Unsung heroes of Kenyan spy agency: had NIS been politicised as most African intelligence services are, 'dark arts' would have made Uhuru's pick Raila a victor
"Comparatively speaking, Kenya’s intelligence system today is the most effective and democratically-responsive intelligence institution in the region," argues Andrew Agaba and David Pulkol in their "Performance and Systems of Intelligence Bodies in the Great Lakes Region" chapter of The Changing Intelligence Dynamics in Africa publication.
In the just-ended Kenyan presidential race, the incumbent (now outgoing) Uhuru Kenyatta made no secret that he wanted Raila Odinga to be his successor, and openly campaigned against his Deputy William Ruto, who eventually emerged a winner.
Because in most countries, a president is a "de-facto" head of the intelligence service. In some countries, they are known as the intelligence sponsor. In most countries they not only appoints spy chiefs but they usually are the main "consumer" of daily intelligence reports too.
It is therefore conceivable to think that President Uhuru would have been aware of the possibility of his preferred candidate Raila not lose the election, assuming the NIS got their assessment right. And in a state where a President has power to direct their intelligence engage in "dark arts" to make "the impossible possible," it goes without saying that Uhuru could have influenced NIS to act against Ruto.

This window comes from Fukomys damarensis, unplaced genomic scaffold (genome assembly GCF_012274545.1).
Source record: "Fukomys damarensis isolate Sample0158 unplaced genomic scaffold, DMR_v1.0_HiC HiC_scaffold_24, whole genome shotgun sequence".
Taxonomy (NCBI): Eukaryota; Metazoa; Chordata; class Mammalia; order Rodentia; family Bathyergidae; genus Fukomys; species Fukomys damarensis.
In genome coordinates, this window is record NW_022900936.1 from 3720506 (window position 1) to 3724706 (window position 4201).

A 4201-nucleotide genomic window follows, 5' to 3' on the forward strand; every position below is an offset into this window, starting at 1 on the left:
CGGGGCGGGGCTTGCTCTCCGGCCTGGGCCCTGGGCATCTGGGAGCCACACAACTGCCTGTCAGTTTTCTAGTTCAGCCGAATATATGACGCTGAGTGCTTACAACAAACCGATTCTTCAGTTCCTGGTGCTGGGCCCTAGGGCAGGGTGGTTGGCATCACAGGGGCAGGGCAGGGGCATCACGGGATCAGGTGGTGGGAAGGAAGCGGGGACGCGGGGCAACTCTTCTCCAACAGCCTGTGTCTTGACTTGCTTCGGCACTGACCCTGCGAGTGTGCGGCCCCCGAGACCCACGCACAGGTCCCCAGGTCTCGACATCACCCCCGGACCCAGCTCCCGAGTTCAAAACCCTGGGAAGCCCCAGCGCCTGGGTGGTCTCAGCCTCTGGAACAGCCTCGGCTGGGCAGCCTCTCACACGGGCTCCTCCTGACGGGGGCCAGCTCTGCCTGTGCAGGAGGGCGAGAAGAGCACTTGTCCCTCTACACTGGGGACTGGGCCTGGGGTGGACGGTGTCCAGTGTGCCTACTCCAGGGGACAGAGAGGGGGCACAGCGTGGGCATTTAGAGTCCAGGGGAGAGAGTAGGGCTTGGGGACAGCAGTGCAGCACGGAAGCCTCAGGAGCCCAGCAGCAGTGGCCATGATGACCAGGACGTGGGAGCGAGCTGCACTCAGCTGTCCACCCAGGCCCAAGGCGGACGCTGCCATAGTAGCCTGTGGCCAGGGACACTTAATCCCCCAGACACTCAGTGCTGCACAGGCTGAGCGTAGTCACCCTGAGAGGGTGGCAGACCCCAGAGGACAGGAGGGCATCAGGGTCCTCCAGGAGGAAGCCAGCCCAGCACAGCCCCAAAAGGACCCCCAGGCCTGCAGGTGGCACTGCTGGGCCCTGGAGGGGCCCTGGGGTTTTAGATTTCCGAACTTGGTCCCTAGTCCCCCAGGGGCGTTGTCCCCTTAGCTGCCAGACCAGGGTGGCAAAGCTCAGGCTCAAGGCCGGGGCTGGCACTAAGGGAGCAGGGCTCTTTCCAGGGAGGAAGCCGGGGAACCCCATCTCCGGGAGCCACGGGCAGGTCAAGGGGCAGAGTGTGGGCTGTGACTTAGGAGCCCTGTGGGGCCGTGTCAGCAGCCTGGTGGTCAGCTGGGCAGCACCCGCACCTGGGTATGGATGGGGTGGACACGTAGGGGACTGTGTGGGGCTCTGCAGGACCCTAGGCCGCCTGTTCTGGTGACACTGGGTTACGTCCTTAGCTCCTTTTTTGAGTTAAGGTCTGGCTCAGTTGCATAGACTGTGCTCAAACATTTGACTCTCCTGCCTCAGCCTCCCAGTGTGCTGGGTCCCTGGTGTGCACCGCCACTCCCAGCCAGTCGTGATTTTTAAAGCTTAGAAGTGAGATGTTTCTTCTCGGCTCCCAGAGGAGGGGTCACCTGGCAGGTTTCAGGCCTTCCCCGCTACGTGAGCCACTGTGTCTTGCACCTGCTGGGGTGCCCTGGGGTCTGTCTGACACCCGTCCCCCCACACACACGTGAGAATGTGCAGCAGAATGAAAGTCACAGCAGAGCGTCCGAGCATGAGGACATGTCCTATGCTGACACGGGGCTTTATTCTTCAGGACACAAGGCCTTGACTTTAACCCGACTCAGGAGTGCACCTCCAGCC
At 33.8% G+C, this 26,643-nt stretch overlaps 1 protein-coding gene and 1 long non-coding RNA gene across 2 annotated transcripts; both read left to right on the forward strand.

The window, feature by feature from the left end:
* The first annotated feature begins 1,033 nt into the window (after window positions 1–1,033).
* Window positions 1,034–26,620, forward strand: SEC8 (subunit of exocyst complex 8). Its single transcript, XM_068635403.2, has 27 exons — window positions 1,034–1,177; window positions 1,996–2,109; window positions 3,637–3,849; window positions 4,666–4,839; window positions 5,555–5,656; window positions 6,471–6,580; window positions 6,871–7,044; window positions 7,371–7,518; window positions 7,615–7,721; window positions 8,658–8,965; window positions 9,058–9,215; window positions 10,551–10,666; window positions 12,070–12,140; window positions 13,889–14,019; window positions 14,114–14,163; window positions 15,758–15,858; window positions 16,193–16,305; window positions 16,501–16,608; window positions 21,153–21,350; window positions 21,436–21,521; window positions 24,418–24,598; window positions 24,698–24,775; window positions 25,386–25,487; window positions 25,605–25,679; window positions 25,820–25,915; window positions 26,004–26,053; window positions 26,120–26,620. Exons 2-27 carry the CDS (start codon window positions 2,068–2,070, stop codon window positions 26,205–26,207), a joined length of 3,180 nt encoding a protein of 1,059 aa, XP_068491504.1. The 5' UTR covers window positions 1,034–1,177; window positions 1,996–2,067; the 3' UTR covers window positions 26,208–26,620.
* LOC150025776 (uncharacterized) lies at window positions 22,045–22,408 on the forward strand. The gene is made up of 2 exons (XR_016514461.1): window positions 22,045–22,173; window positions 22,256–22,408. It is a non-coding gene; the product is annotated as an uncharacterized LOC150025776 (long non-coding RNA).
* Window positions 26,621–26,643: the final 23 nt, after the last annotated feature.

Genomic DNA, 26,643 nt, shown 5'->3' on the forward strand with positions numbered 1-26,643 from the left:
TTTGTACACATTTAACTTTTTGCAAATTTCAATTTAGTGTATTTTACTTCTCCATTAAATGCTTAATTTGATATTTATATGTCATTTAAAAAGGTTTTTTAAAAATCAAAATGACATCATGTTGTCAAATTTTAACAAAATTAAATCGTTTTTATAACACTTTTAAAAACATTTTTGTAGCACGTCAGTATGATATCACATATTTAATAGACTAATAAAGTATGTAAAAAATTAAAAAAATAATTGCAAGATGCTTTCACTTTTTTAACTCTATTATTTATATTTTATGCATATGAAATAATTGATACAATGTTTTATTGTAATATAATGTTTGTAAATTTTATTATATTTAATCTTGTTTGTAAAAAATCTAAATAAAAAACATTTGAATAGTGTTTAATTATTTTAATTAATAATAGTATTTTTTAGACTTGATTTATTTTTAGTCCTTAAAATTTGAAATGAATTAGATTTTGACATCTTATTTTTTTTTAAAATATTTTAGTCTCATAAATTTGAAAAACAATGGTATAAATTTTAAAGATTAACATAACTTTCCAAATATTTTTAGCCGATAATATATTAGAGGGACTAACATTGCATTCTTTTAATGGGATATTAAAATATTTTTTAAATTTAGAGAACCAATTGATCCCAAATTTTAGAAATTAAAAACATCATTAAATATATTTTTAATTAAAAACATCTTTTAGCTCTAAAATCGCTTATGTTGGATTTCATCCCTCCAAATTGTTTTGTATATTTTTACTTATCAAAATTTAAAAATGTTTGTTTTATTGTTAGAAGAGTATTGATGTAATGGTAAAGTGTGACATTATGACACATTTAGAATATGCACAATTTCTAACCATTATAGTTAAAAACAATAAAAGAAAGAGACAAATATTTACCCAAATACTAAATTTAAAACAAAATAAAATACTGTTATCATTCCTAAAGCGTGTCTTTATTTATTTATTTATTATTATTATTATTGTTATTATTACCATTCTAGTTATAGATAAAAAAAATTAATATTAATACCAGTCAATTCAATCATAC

Or did NIS got their intelligence assessment of the presidential race wrong that the information passed to their "sponsor" Uhuru gave him false hope that Raila would have won the race?
Or did they intentionally misled him to believe that "his candidate" Raila was winning? If so, deception which is one of best tools in intelligence
Ujasusi Blog editor's tweets below more or less tell a similar tale:
Congatulations to the men and women of the Kenyan National Intelligence Service (NIS) for adhering to their professionalism.